Film academy invites 395 new members, including Steven Yeun, Laverne Cox, Issa Rae and Robert Pattinson

The cast of the movie “Minari” at the 2020 Sundance Film Festival.
“Minari” director Lee Isaac Chung, clockwise from left, Han Ye-ri, Steven Yeun, Yuh-Jung Youn, Alan Kim and Noel Cho at the 2020 Sundance Film Festival. Chung, Han, Yeun and Youn are among this year’s invitees to the film academy.
(Jay L. Clendenin / Los Angeles Times)

As movie theaters across the country continue to reopen for business, the Academy of Motion Picture Arts and Sciences announced Thursday that it is opening its doors to 395 new members, the latest step in its ongoing push to diversify its ranks.

Representing 50 countries, the list of invitees includes such boldface names as Leslie Odom Jr., Jurnee Smollett, Steven Yeun and H.E.R. as well as many performers, filmmakers and below-the-line professionals whose names would be unfamiliar to even the most hardcore cinephiles. The group includes 89 Academy Award nominees, such as “Borat Subsequent Moviefilm” star Maria Bakalova, as well as 25 past Oscar winners, including “Promising Young Woman’s” Emerald Fennell.

With the academy continuing to look for ways to boost inclusion both within the organization and in the industry as a whole, 46% of the members of the 2021 class are women and 39% are from underrepresented ethnic/racial communities. Slightly more than half are from outside the United States.

Including the new class, according to the academy, 33% of its members identify as women, while 19% are from underrepresented ethnic/racial communities, on par with last year’s benchmarks. In a landmark 2012 analysis, The Times reported that Oscar voters were at that time 94% white and 77% male.


The film academy will present honorary Oscars to Samuel L. Jackson, Elaine May and Liv Ullmann, and the Jean Hersholt Humanitarian Award to Danny Glover.

Seven branches invited more women than men this year, including casting directors, costume designers, documentary, executives, marketing and public relations, music and producers. Five drew the majority of their candidates from underrepresented ethnic/racial communities, including costume designers, directors, music, writers and actors, by far the largest of the academy’s branches.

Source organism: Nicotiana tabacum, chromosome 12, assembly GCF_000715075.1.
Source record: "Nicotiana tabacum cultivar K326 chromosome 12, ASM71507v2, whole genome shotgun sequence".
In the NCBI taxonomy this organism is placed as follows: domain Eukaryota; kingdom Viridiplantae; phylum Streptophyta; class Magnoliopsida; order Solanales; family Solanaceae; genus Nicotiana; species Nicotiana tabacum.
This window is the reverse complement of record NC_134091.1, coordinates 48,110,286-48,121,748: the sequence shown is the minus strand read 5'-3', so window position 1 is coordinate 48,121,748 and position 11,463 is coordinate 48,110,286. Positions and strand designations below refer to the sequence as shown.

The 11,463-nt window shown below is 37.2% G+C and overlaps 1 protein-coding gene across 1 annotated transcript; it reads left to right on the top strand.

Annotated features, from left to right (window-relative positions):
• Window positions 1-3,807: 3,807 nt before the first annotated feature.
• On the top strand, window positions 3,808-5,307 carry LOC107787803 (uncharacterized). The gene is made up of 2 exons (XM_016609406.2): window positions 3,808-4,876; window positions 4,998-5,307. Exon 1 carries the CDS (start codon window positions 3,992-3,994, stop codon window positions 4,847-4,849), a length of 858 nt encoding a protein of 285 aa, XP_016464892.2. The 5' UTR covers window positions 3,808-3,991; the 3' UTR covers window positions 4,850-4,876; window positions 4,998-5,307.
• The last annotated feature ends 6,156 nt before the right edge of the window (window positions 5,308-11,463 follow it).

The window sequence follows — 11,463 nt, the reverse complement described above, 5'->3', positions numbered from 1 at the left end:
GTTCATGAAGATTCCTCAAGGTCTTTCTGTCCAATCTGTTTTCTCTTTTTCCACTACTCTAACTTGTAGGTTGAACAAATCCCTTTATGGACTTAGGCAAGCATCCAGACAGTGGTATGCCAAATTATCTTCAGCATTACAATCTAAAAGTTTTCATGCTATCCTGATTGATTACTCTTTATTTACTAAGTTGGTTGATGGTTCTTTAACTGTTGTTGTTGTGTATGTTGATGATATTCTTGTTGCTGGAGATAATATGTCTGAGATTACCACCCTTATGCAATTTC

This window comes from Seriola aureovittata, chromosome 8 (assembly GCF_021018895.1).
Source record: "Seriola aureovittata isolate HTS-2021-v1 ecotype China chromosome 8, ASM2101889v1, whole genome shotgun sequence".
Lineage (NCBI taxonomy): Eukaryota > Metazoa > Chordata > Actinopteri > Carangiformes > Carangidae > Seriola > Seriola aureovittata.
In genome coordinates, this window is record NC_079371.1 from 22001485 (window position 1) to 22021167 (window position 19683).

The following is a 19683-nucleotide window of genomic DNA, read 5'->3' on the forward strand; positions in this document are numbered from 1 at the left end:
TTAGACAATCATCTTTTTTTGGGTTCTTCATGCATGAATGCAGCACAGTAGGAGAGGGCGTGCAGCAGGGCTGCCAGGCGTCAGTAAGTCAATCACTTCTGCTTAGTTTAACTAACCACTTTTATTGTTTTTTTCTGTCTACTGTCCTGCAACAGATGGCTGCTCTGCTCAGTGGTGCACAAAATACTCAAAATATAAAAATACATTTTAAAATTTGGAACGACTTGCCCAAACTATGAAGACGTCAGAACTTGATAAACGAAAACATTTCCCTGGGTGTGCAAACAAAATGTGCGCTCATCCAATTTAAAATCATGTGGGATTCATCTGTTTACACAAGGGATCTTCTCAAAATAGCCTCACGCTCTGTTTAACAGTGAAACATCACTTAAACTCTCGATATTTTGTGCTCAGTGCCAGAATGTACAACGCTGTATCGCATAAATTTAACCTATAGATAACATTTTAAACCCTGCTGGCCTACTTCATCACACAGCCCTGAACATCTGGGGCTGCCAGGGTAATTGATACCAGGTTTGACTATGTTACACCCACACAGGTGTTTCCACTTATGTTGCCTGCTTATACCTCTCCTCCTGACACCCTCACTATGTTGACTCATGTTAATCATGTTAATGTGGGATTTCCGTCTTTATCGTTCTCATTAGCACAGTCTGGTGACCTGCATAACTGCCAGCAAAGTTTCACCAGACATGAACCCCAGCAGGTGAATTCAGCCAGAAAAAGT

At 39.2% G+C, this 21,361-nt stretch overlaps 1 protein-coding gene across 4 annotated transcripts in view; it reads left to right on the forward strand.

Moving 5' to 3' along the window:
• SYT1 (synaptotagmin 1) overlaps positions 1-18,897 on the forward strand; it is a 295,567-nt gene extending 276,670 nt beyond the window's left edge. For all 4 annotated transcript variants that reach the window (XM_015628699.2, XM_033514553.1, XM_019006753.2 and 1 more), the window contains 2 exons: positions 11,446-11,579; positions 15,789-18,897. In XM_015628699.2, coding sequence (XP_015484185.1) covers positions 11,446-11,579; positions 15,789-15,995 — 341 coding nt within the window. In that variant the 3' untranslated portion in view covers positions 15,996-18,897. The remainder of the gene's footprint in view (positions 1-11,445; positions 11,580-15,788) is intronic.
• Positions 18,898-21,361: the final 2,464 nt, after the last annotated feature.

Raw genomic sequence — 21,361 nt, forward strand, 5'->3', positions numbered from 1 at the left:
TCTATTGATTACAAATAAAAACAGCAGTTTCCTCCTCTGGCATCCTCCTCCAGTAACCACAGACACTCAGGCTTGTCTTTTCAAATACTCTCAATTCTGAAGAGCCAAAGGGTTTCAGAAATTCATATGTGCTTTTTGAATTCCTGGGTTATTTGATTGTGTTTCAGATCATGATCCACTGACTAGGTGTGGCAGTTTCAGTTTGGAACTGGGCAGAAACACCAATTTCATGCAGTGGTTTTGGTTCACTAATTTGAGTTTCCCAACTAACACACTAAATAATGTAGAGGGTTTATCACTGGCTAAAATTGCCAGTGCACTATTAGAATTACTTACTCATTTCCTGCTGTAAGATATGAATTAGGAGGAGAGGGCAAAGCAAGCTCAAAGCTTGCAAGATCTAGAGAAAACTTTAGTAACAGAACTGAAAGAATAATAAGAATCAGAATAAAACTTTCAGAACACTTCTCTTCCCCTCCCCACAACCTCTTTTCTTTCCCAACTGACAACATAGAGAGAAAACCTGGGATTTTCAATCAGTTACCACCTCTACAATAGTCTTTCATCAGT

In the directors branch, the invitees include several filmmakers whose movies earned best picture nominations in last year’s Oscar race, including Fennell, Shaka King (“Judas and the Black Messiah”), Darius Marder (“Sound of Metal”), Florian Zeller (“The Father”) and Lee Isaac Chung (“Minari”). Three of the stars of “Minari” — Yeun, Ye-ri Han and supporting actress winner Yuh-Jung Youn — were among the invitees in the actor’s branch.

Having achieved its goal last year, set in the wake of the #OscarsSoWhite controversy, of doubling the number of women and people of color in its membership ranks, the organization has slowed down the pace of growth of recent years.

While still significantly larger than the annual groups of invitees in previous decades, which were generally limited by quotas to around 100 members, this year’s class is less than half the size of last year’s class of 819, which was itself smaller than the record-setting 2018 class that weighed in at a whopping 928.

In a press release announcing the new invitees, the academy said it is returning to more limited numbers “to enable steady future growth and ensure the necessary infrastructure, staff resources and environment to support all academy members.”

The academy’s announcement comes as issues of inclusion remain at the center of the Hollywood conversation and follows months of blistering controversy over the makeup of the voting body behind the Golden Globes, the Hollywood Foreign Press Assn.

A Feb. 21 Times investigation highlighted the fact that the tiny group of foreign journalists who hand out the Globes includes no Black members, touching off a firestorm that eventually led NBC to announce last month that it was pulling the awards off the air for 2022.

Facing a boycott from Hollywood talent and studios, the HFPA has pledged to bring in at least 20 new members in 2020 with a focus on recruiting Black members, and it has committed to other “transformational changes” addressing issues of ethics, governance and transparency highlighted in The Times investigation.

If all accept their invitations, the film academy will grow to roughly 10,700 members.

The 2022 Oscars look to get out from the Super Bowl and Olympics and will now take place a month later than originally planned.